One of the most fundamental concepts in animal training is finding something that the animal wants. With dogs, food is usually a good place to start. Most dogs are food motivated, which means they are highly likely to do something in response of a food reward. Finding the right motivator for the right exercise is often the difference between a good dog trainer and a great one! All dogs are different! Some like food, some like toys, others enjoy doing the task and no motivator is needed. It all depends on the dog and the 'thing' you are asking the dog to do.
Think of this example, imagine I asked you to run 5 miles. Now, what if I told you I would pay you 5 dollars for doing it. Would you do it? most would probably say no. Unless, you were a person who loved running, then you would do it because it is self-rewarding. But if you are like the rest of us, doing that amount of work for only $5 dollars hardly seems worth it. But what if I offered you $100,000 dollars? Would you run a mile then? Most people would have already put their shoes on. This is what motivators are like for dogs. When we are training dogs, we are asking them to do things and the dog requires payment for the action. It is up to the handler (or trainer) to use the proper motivator to get the desired results.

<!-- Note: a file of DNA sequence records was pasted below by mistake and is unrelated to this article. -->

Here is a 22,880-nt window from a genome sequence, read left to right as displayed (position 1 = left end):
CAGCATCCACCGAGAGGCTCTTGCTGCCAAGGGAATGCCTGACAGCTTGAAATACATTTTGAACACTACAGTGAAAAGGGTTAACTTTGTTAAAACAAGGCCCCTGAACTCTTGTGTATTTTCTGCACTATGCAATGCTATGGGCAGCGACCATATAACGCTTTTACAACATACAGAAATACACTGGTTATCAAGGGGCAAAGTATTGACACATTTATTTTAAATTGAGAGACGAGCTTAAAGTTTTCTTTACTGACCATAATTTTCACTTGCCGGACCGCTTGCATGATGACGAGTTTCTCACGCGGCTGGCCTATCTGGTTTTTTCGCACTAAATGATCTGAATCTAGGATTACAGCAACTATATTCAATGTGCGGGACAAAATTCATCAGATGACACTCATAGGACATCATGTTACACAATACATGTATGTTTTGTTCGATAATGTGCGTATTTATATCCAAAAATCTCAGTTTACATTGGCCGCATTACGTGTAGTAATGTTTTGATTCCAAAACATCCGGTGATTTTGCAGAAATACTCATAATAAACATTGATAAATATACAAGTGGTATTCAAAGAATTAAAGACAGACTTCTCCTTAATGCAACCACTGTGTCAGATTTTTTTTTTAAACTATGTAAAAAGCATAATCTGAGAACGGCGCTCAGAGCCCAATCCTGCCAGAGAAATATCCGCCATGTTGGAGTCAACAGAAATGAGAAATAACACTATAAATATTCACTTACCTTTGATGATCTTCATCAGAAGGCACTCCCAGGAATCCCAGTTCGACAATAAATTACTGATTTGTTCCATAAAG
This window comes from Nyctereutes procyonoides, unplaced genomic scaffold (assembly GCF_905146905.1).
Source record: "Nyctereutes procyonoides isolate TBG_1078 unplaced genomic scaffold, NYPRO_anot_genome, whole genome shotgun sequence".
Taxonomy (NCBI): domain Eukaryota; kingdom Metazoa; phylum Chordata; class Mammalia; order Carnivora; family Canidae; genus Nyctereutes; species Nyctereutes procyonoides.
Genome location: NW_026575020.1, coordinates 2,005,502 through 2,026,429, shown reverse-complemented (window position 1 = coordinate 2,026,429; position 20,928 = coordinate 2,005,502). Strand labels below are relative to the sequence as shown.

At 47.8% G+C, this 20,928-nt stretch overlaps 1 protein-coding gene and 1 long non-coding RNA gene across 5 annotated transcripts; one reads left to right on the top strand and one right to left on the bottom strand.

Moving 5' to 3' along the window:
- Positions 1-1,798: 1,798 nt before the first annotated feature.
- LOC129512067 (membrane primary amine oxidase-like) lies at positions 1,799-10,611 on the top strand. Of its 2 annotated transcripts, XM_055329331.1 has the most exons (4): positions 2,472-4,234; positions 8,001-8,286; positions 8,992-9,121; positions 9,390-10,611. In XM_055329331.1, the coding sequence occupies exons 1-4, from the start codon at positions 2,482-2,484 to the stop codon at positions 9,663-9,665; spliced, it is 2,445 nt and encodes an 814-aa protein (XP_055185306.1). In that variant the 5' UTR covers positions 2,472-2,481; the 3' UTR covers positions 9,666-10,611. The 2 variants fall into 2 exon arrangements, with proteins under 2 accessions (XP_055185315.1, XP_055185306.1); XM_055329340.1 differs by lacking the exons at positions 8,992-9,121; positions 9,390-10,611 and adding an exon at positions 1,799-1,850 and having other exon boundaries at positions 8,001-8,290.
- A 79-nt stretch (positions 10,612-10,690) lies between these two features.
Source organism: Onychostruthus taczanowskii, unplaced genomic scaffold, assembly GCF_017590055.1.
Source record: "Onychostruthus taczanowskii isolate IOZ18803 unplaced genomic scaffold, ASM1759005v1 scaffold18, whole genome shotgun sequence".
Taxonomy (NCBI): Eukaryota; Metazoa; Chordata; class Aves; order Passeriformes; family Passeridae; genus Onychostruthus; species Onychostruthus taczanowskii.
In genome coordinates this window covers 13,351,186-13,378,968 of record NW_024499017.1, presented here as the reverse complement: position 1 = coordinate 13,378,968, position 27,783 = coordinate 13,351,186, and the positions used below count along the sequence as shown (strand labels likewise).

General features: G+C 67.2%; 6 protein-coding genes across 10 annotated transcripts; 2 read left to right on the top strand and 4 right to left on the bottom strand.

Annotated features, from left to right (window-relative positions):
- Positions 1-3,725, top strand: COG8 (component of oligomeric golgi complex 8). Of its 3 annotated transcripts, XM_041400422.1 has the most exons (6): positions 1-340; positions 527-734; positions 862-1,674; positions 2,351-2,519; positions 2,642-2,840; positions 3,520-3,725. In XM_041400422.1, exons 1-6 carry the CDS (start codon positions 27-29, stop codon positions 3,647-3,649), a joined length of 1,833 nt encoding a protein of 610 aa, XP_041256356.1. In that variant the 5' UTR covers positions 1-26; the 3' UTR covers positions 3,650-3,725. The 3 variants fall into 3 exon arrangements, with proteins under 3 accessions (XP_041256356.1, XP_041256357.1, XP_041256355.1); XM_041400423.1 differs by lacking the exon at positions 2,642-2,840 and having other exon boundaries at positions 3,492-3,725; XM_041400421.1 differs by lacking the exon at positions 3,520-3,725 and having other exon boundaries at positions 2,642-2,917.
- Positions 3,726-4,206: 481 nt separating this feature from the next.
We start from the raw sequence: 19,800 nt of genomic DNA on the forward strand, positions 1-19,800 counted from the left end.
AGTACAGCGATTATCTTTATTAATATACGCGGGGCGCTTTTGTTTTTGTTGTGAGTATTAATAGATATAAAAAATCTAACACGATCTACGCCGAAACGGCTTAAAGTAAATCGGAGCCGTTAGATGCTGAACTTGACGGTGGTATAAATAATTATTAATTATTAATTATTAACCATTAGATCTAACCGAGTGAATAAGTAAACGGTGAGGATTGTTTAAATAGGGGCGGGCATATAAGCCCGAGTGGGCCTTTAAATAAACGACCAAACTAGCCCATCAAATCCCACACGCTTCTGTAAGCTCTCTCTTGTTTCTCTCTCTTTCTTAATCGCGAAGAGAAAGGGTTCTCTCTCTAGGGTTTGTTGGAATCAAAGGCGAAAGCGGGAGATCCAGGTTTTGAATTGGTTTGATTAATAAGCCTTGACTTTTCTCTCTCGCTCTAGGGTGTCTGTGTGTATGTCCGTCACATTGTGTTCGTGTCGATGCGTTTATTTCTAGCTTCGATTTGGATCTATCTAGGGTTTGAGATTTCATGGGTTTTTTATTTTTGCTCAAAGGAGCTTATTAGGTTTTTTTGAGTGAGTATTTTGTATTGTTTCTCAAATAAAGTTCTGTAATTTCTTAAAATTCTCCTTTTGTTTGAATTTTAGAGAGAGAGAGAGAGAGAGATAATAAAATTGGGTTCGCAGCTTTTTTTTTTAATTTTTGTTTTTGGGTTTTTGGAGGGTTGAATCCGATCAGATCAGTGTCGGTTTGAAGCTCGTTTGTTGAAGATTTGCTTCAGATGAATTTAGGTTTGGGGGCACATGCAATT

If we try to teach a dog to recall and he isn't very food motivated, training treats will likely not work. Maybe a filet mignon would do the trick, but that seems ridiculous. So, perhaps that particular dog is motivated by toys or a tennis ball. So, what If we teach him to recall using a tennis ball reward? Now we are on to something... Does that dog like the sound of toys and squeakers? If so, get a ball that has a squeaker in it. Oh boy! this is getting good for the dog now.
So, now that you found something that is highly motivating, how do you use it properly? Well, the trick is to only give the dog access to the motivator when he does an action that you are asking him to do (such as come, sit, down, etc.). Avoid falling into the temptation of giving the dog access to this ball simply because you love your dog and want them to feel good. If you give out this high-value-reward 'willy nilly' then it will begin to lose value. With dogs, high-value-rewards are very valuable to us as dog trainer's because we can use them to get dogs to do just about anything by using positive based, force-free training.